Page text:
How the Internet of Things Made a Pancreas


Type 1 Diabetes (T1D), traditionally known as Juvenile Diabetes, is hard work. Often (although not always) it is young toddlers and children who get it. The cause is unknown. The consequence of getting it is your pancreas no longer manages your blood sugar levels properly and the pancreas’ job needs to be managed manually through diet, exercise and medications such as insulin.

For a parent of a child with T1D, this is a full time job. In the morning and at night, there are injections. Before every meal there are injections. There is constant monitoring of the child’s blood sugar levels with finger pricking, including every few hours during the night. If the child’s blood sugar goes too low they could slip into a coma and die.

Technology does help, albeit at a price. For the blood monitoring, there are Continuous Glucose Monitors (CGMs). These put a little needle under the skin and monitor blood sugar levels without the need for finger pricks. For insulin delivery, there are pumps which are attached and worn 24 hours a day delivering insulin.

Even with these tools the settings and monitoring are still manual. At meal times, the amount of insulin needed is estimated and the pump is manually adjusted. The parents still need to get up in the night and check the blood sugar levels.

Often the CGMs have an alarm if blood sugars are too low but they can be quiet, as Dana Lewis discovered. In Dana’s case she was the T1D and the alarm was supposed to wake her up if her blood sugar went too low in the night. It did not always succeed.

The Internet of Things Makes a Better CGM

Through Twitter, Dana discovered someone on the other side of the country (John Costik) had managed to get the data out of their child’s CGM and into an online spreadsheet so he could monitor his son’s blood sugar levels while at day care. Dana reached out to John and he gave her the code. She began building a better CGM. The plan was simple: pull the data out of the CGM, send it up to the cloud, send it back to her phone and, if her blood sugar went low, the much louder phone alarm would wake her. It worked.

Dana did not stop there. Dana lived alone and there was still the risk that, like many of us, she would sleep through the phone alarm. She reworked the system to send her data to her boyfriend and her mother. If she fell low and slept through the alarm, they too would be informed. It worked.

Collaborating with her boyfriend (Scott Leibrand), she made the alarms predictive. Rather than simply warn when she had gone too low, the alarm now warned her BEFORE she went too low so she could actively prevent it.

The Internet of Things Makes a Pancreas

Dana was still part of the system. The alarm from the CGM woke her up and she made adjustments to the pump to bring her sugar levels back in line. What if the adjustments could be made automatically? Again, someone else on the internet (Ben West) had figured out how to send commands to his pump using a radio transmitter and gave her the code. He too was a T1D looking to automate his pump. With Ben’s code, Dana removed herself from the system and it worked.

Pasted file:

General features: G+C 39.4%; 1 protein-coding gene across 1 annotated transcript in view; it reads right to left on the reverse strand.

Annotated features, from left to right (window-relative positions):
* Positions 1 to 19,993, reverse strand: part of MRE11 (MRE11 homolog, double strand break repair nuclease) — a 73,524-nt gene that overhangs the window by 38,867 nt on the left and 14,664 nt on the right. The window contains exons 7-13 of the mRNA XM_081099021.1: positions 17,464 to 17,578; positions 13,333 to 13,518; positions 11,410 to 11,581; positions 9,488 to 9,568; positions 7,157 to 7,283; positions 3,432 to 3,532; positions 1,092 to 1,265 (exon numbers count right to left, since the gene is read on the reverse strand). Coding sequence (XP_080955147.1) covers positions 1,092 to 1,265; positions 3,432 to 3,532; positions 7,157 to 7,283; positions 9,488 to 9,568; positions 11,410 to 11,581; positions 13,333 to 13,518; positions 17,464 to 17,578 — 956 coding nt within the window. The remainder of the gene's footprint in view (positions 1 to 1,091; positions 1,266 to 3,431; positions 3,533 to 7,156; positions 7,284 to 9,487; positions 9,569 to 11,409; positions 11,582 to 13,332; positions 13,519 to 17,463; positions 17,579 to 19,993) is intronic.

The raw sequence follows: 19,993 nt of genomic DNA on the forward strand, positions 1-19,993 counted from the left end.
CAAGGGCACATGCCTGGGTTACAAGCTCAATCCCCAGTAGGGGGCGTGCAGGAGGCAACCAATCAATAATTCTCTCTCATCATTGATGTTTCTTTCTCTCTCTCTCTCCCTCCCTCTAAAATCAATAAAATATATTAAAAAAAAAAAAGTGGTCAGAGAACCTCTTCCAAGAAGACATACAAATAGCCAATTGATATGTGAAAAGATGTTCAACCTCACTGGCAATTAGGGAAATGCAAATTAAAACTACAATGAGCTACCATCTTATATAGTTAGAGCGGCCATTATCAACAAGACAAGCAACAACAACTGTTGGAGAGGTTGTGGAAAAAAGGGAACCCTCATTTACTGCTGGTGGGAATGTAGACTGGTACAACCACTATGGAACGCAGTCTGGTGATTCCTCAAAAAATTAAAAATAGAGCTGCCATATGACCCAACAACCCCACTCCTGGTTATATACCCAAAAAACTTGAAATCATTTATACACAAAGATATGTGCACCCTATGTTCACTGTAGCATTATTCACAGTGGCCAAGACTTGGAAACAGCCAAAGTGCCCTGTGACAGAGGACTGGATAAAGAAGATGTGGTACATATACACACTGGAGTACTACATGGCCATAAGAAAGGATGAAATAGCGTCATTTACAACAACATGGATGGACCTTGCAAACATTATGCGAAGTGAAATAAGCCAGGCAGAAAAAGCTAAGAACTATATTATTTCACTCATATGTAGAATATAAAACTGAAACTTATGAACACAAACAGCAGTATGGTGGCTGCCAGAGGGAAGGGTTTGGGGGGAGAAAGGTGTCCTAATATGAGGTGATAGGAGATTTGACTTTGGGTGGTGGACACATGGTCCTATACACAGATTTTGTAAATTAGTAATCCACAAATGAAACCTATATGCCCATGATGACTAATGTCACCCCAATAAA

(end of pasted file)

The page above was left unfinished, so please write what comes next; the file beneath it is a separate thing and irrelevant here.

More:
By the end of 2014, the system was fully working and it was clear this had the potential to improve the lives of many diabetics and their families. The sale of medical devices are, quite rightly, strictly controlled. Dana and Scott could not make and sell clones of their setup so they did the next best thing: they released the blueprints for free so others could build it for themselves and the OpenAPS (Open Artificial Pancreas System) was born.


Looping Today

The linking of a CGM and pump to automate insulin delivery is called ‘looping’ and there are three main projects on the internet for doing it:

  • Loop (A loop based on Apple technologies)
  • OpenAPS (Dana’s original project)
  • AndroidAPS (A fork of OpenAPS which uses Android technologies)

Looping has been around for 3-4 years and there are hundreds of diabetics using the system to manage their disease. Only now are the first commercial equivalents coming to market with the most basic of functionality. The expanse of time between when the technology arose to address the problem and when it was commercially released is the reason the movement to make an artificial pancreas has adopted the hashtag #WeAreNotWaiting.

When you know, every night, you or a loved one might not wake up and the technology is available to prevent that from happening, wouldn’t you do the same?

For me, the story of OpenAPS shows the best of what the Internet of Things has to offer. Sure, the CGM and the pump use the internet to talk, with no human intervention; a traditional Internet of Things but, to begin with the ‘things’ were ideas and incremental advances. When these came together and interacted via the internet something was achieved which could not have been created in isolation. Something that has the potential to improve the lives and prevent the deaths of thousands of people around the world.

3 thoughts on “How the Internet of Things Made a Pancreas

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